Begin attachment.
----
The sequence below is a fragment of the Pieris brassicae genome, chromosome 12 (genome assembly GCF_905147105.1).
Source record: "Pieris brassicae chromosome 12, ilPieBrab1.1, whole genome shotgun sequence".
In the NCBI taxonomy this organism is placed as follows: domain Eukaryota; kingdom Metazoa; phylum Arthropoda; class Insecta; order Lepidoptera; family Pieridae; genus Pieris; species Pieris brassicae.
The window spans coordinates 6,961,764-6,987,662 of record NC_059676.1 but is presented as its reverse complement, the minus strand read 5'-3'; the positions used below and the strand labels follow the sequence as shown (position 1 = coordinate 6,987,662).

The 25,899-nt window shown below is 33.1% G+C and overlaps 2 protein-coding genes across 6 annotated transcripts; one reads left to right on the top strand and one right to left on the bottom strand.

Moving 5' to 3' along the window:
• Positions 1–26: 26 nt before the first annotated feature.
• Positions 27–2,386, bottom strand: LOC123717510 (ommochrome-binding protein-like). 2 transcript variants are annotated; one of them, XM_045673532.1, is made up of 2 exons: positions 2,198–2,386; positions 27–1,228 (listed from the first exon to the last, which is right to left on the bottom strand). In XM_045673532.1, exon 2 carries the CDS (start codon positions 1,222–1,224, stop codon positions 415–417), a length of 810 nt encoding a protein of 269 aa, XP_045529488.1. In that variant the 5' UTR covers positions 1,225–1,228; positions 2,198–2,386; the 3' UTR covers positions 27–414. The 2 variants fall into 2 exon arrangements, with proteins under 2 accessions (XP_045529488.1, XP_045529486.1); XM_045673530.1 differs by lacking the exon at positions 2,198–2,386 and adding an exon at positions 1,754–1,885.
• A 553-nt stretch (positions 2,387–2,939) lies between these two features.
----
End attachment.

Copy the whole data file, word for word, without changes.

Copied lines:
The sequence below is a fragment of the Pieris brassicae genome, chromosome 12 (genome assembly GCF_905147105.1).
Source record: "Pieris brassicae chromosome 12, ilPieBrab1.1, whole genome shotgun sequence".
In the NCBI taxonomy this organism is placed as follows: domain Eukaryota; kingdom Metazoa; phylum Arthropoda; class Insecta; order Lepidoptera; family Pieridae; genus Pieris; species Pieris brassicae.
The window spans coordinates 6,961,764-6,987,662 of record NC_059676.1 but is presented as its reverse complement, the minus strand read 5'-3'; the positions used below and the strand labels follow the sequence as shown (position 1 = coordinate 6,987,662).

The 25,899-nt window shown below is 33.1% G+C and overlaps 2 protein-coding genes across 6 annotated transcripts; one reads left to right on the top strand and one right to left on the bottom strand.

Moving 5' to 3' along the window:
• Positions 1–26: 26 nt before the first annotated feature.
• Positions 27–2,386, bottom strand: LOC123717510 (ommochrome-binding protein-like). 2 transcript variants are annotated; one of them, XM_045673532.1, is made up of 2 exons: positions 2,198–2,386; positions 27–1,228 (listed from the first exon to the last, which is right to left on the bottom strand). In XM_045673532.1, exon 2 carries the CDS (start codon positions 1,222–1,224, stop codon positions 415–417), a length of 810 nt encoding a protein of 269 aa, XP_045529488.1. In that variant the 5' UTR covers positions 1,225–1,228; positions 2,198–2,386; the 3' UTR covers positions 27–414. The 2 variants fall into 2 exon arrangements, with proteins under 2 accessions (XP_045529488.1, XP_045529486.1); XM_045673530.1 differs by lacking the exon at positions 2,198–2,386 and adding an exon at positions 1,754–1,885.
• A 553-nt stretch (positions 2,387–2,939) lies between these two features.